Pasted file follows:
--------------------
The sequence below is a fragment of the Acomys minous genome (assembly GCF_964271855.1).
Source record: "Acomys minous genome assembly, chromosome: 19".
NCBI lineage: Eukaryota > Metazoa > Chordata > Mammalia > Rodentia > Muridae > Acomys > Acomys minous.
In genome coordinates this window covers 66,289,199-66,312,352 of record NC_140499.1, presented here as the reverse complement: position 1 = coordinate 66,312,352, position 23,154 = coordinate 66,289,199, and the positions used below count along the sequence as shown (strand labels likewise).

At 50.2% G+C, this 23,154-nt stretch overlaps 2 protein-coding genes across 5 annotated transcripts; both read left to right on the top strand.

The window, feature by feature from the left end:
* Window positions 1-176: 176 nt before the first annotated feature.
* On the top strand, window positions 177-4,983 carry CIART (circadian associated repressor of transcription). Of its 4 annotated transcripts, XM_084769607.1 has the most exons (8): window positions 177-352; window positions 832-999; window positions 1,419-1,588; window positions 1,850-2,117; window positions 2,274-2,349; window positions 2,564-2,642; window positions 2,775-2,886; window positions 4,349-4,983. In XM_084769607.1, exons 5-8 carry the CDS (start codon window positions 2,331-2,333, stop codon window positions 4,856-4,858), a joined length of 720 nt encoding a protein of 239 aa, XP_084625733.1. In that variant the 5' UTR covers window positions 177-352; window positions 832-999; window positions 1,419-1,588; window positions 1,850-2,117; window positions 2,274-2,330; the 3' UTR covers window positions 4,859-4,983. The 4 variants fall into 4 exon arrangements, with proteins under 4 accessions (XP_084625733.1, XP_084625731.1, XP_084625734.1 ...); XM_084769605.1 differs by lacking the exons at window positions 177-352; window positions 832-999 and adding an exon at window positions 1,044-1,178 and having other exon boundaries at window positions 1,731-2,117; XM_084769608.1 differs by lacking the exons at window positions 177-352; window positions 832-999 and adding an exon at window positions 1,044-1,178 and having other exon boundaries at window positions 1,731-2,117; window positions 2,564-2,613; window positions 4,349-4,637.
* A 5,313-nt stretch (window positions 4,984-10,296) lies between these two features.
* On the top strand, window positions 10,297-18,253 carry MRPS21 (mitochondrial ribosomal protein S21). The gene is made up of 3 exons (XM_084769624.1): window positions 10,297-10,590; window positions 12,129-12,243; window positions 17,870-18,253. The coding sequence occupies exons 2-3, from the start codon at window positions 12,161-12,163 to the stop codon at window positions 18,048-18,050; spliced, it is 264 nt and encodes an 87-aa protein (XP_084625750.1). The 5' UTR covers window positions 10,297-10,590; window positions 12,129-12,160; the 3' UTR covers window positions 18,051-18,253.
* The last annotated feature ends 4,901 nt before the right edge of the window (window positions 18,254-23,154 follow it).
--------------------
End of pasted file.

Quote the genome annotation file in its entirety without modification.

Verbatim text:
The sequence below is a fragment of the Acomys minous genome (assembly GCF_964271855.1).
Source record: "Acomys minous genome assembly, chromosome: 19".
NCBI lineage: Eukaryota > Metazoa > Chordata > Mammalia > Rodentia > Muridae > Acomys > Acomys minous.
In genome coordinates this window covers 66,289,199-66,312,352 of record NC_140499.1, presented here as the reverse complement: position 1 = coordinate 66,312,352, position 23,154 = coordinate 66,289,199, and the positions used below count along the sequence as shown (strand labels likewise).

At 50.2% G+C, this 23,154-nt stretch overlaps 2 protein-coding genes across 5 annotated transcripts; both read left to right on the top strand.

The window, feature by feature from the left end:
* Window positions 1-176: 176 nt before the first annotated feature.
* On the top strand, window positions 177-4,983 carry CIART (circadian associated repressor of transcription). Of its 4 annotated transcripts, XM_084769607.1 has the most exons (8): window positions 177-352; window positions 832-999; window positions 1,419-1,588; window positions 1,850-2,117; window positions 2,274-2,349; window positions 2,564-2,642; window positions 2,775-2,886; window positions 4,349-4,983. In XM_084769607.1, exons 5-8 carry the CDS (start codon window positions 2,331-2,333, stop codon window positions 4,856-4,858), a joined length of 720 nt encoding a protein of 239 aa, XP_084625733.1. In that variant the 5' UTR covers window positions 177-352; window positions 832-999; window positions 1,419-1,588; window positions 1,850-2,117; window positions 2,274-2,330; the 3' UTR covers window positions 4,859-4,983. The 4 variants fall into 4 exon arrangements, with proteins under 4 accessions (XP_084625733.1, XP_084625731.1, XP_084625734.1 ...); XM_084769605.1 differs by lacking the exons at window positions 177-352; window positions 832-999 and adding an exon at window positions 1,044-1,178 and having other exon boundaries at window positions 1,731-2,117; XM_084769608.1 differs by lacking the exons at window positions 177-352; window positions 832-999 and adding an exon at window positions 1,044-1,178 and having other exon boundaries at window positions 1,731-2,117; window positions 2,564-2,613; window positions 4,349-4,637.
* A 5,313-nt stretch (window positions 4,984-10,296) lies between these two features.
* On the top strand, window positions 10,297-18,253 carry MRPS21 (mitochondrial ribosomal protein S21). The gene is made up of 3 exons (XM_084769624.1): window positions 10,297-10,590; window positions 12,129-12,243; window positions 17,870-18,253. The coding sequence occupies exons 2-3, from the start codon at window positions 12,161-12,163 to the stop codon at window positions 18,048-18,050; spliced, it is 264 nt and encodes an 87-aa protein (XP_084625750.1). The 5' UTR covers window positions 10,297-10,590; window positions 12,129-12,160; the 3' UTR covers window positions 18,051-18,253.
* The last annotated feature ends 4,901 nt before the right edge of the window (window positions 18,254-23,154 follow it).